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If you have ever seen films such as Shrek or Avatar, you
will appreciate why there are so many people wanting to pursue careers in the 3D
digital media industry. With the power of technology at our fingertips, creativity
is at an all-time high and the possibilies reach as far as ones knowledge and
capabilities. Our lack of knowledge is the only real obstacle holding us back –
I say ‘us’ in a broad term because everyone in this industry, (new and old
alike) will have to learn and adapt to new methodologies on a regular basis.
Without learning these cutting edge skills, our thoughts and ideas are merely a
concept in thin air. With a bit of dedication, you can manifest your ideas into
a reality!

What is 3D digital media?

The 3D digital media industry is quite a broad term used to
describe industries such as visual effects, animation, visualisations and computer
generated imagery. If you want to take a part in such a career but don’t know
where to start – don’t be put off. I am hoping this introductory guide will
assist you in finding your way. In the very least, it should help to motivate you.

The skills needed

The truth is anybody with an ounce of enthusiasm, motivation
and an eye for detail can learn to become a 3D artist, although if you have
talent in a traditional artistic discipline such as illustration, painting or
sculpture, you will have a distinct advantage over other learners. This is
because the artistic principles you have learned are transferable into the
world of 3D. The fundamental difference is that you are using your computer as
a canvas instead of a traditional one. The geometry you model in a 3d program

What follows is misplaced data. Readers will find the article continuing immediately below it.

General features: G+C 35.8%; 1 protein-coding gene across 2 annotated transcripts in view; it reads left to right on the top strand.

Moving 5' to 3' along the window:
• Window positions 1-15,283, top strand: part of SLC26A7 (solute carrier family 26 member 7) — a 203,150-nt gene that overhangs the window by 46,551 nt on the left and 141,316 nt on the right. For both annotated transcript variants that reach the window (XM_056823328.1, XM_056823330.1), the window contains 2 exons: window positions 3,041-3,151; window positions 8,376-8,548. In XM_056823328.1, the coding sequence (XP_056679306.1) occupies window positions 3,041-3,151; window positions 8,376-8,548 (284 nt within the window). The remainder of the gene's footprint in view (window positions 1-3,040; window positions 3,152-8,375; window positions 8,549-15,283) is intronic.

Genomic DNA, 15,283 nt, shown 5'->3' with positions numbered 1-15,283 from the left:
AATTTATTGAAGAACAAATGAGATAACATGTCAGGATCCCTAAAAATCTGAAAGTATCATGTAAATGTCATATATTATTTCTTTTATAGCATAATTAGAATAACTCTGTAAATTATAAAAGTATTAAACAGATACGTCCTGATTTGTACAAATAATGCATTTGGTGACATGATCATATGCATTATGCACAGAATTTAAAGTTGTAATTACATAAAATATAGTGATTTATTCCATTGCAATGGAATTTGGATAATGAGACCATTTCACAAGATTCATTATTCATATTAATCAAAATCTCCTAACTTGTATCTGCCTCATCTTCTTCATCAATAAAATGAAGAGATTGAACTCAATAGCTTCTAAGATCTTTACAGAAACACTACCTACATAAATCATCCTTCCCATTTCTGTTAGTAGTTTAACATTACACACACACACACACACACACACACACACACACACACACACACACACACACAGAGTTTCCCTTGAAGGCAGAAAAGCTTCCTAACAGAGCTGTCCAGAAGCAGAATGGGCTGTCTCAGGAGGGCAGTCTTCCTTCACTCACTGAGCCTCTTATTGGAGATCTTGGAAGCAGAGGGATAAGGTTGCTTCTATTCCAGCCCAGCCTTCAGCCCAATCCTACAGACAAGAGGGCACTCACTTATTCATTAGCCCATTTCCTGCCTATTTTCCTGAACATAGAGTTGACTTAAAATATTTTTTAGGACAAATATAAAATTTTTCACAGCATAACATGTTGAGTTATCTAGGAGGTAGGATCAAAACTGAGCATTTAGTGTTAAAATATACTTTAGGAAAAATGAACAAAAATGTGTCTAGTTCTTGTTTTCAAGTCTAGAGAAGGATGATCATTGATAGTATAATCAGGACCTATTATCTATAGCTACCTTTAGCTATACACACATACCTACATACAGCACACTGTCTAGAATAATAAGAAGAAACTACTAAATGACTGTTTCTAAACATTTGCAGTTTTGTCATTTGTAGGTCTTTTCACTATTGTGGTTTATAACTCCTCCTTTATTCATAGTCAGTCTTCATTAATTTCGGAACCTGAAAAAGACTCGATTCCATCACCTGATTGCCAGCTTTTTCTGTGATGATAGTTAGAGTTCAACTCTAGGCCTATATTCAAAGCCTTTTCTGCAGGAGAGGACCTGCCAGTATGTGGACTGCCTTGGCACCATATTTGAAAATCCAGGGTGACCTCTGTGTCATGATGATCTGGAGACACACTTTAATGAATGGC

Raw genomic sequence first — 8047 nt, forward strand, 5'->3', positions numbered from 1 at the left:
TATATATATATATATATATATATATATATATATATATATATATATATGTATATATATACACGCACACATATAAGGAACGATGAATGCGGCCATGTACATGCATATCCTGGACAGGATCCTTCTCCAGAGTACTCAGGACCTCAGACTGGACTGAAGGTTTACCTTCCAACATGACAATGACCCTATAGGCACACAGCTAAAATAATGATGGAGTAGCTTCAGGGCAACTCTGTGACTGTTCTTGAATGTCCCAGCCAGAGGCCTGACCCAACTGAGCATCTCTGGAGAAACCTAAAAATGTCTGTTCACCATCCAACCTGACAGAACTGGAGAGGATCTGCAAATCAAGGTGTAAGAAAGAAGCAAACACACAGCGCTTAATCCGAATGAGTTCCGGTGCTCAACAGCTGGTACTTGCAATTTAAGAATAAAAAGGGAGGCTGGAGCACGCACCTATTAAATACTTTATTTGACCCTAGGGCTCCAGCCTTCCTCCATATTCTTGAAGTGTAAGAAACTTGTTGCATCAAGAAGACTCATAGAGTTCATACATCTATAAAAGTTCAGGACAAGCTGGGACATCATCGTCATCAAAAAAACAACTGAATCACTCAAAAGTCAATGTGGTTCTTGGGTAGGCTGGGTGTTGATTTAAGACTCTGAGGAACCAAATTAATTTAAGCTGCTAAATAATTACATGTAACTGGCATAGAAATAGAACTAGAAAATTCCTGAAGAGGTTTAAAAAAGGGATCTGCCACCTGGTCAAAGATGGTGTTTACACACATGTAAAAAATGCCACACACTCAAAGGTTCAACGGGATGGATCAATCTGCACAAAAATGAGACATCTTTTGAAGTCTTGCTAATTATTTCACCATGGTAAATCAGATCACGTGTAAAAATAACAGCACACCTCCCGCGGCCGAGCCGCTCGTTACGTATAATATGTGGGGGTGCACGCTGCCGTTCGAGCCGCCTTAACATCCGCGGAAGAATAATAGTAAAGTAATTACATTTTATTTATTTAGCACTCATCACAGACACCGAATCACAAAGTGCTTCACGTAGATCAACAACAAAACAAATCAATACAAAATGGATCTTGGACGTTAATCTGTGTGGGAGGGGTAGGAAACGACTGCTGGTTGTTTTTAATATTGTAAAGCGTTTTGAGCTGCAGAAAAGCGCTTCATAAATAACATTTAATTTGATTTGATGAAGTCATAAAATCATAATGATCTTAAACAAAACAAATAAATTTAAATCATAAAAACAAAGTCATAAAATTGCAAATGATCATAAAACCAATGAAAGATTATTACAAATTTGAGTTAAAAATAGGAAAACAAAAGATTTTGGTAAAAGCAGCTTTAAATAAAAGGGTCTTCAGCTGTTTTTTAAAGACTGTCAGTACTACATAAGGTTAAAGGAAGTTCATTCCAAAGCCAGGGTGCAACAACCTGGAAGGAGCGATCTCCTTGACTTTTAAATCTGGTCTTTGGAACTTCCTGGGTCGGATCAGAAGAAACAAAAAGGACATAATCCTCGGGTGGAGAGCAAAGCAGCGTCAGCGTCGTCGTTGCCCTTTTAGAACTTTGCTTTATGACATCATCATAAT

is similar to shaping a lump of clay.

If you do not consider yourself as ‘arty’, do not fear –
there is plenty of scope for the technical minded folk. In fact, programmers
are very sought after in the digital media industry. MEL scripting in Autodesk
Maya for example can really take your animations and special effects to the
next level of cool! Many artists tend to shy away from code but if you have the
type of personality to handle both, you are very lucky indeed.

If on the other hand you wish to follow the masses and
indulge in pure creativity, it is worth learning how to sketch at the very
least. There will probably come a time when you need to show someone a design
you have been working on – whether it be
a quick sketch to help you communicate an idea across, or simply to help solidify
a thought in progress. Photography is also a great skill to learn if you have
an interest in photo real projects; nothing quite beats a real photo as
reference material.

For all you animators out there, a foundation knowledge in
drama could really help you capture the expression of your characters. You
could even make a catalogue of facial expressions and body movements for your
own reference. Get a friend to help you or scout the internet for suitable
material (just make sure you don’t claim them as your own – copyrighting can be
evil)!

Dedication to the things you love

If the whole concept of learning a 3D program seems daunting
to you, you may want to think long and hard whether a career in digital media
is right for you. If you are the type of person who wants fast results, you
might be disappointed since it can take many years to get good at what you do.
This is why enthusiasm is paramount in your success – if you live and breathe
your work, you will learn so much quicker than others. If you lose interest then
come bouncing back with enthusiasm, you risk forgetting most of what you have learned